Sorry, but no. No it isn't. It is contingent up on the alignment of interests of different groups of people that do not have any such interest. And even if you could convince the right people to design it, bankroll it and manufacture it, nobody is going to see a meaningful return on their investment because frankly a GHz class 680x0 is going to need more than just the ASIC. You'll end up producing another custom motherboard to run it on. Even if the ASIC is cheap, the end product won't be. Sure, I was excited about the BoXer. 25 years ago. The Atari community have a better ecosystem for this.

Even if you pulled it off completely and somehow made a product that was break-even viable, a true GHz class 68K platform with commodity hardware slots and the ability to run every nostalgic 68K operating system out there from AmigaOS, MultiTOS, Human68K, QDOS, Debian 68K, Amiga Unix. The lot. Once you've sold them to the initial round of interested parties, it'll dry up. What are you going to follow it up with? How are you going to keep it relevant? Your monster 68K platform, as awesome as it would be, would end up becoming another dead end in a few more years. We don't need more dead-ended hardware solutions.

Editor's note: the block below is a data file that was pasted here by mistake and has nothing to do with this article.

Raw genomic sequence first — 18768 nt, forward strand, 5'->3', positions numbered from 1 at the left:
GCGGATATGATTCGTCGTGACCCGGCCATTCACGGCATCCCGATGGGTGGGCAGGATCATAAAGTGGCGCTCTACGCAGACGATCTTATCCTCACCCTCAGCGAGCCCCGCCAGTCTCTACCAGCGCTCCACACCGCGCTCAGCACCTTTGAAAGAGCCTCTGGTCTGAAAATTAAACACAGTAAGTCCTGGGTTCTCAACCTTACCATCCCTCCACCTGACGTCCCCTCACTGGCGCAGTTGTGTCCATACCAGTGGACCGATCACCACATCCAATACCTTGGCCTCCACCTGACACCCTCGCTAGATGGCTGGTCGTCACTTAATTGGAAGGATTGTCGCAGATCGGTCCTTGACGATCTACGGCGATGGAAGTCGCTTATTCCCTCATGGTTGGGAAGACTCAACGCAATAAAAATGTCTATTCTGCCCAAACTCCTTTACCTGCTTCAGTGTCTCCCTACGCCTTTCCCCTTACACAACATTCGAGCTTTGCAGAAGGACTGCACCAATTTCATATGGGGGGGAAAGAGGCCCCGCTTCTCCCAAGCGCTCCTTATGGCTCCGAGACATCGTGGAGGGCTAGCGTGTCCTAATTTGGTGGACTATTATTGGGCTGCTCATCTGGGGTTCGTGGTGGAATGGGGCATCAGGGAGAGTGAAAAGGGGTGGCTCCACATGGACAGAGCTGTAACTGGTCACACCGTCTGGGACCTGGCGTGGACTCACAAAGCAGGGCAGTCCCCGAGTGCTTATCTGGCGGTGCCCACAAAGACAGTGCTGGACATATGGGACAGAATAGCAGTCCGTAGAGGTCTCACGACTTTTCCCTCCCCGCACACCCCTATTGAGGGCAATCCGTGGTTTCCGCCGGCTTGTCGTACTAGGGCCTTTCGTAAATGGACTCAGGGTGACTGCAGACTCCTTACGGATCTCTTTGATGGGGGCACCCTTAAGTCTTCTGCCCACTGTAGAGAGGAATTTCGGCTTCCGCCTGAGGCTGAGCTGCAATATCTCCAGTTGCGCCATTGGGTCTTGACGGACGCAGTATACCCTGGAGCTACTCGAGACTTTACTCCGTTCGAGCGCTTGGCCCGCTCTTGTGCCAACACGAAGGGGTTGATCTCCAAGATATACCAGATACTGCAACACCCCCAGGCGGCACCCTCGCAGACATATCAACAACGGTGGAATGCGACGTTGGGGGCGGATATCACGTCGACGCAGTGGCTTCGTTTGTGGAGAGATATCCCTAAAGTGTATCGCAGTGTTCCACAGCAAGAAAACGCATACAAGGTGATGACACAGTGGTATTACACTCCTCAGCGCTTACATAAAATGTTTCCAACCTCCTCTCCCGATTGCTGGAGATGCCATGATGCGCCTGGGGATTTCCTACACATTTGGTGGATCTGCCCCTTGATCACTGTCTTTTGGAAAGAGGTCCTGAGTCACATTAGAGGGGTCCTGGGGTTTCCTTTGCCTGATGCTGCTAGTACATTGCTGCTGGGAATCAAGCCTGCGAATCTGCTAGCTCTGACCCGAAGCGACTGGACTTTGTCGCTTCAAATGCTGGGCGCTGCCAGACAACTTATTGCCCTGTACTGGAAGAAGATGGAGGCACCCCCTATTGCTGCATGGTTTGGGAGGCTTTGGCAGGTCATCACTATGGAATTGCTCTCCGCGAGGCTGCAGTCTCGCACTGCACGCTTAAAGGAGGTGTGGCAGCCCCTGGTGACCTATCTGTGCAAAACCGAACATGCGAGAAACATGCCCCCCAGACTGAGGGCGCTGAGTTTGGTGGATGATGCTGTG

Quote:
I understand that JIT is a proven technology even though it is complex and error prone as can be seen by problems with UAE JIT despite being out for so long. There is a reason why JIT is left off for better compatibility on THEA500 Mini and why Toni Wilen doesn't bother with bug reports while JIT is on.


There's a key difference. Firstly, there is more than one JIT solution available, and most are open source. Anyone can contribute to fixes. Your ASIC will have bugs too. Real 68K processors have them. My MC68040 has them - move16 produces trash on certain accesses that I had to write explicit workaround code for in some copyspeed pixel conversion routines I had written. The bugs in your ASIC will be there, forever. This is why FPGA makes more sense as a hardware solution. Bugs can be fixed.


Quote:
Sorry, AOT compilation for new software for an Amiga like virtual machine is cringe worthy. Just compile for a bastard Amiga like system if you don't value compatibility or use JIT for the standard 68k Amiga "virtual machine" if you value better compatibility. There is a reason why UAE is more popular than AmigaOS 4, MorphOS and AROS flavors. That is all we can hope for without new affordable 68k Amiga hardware.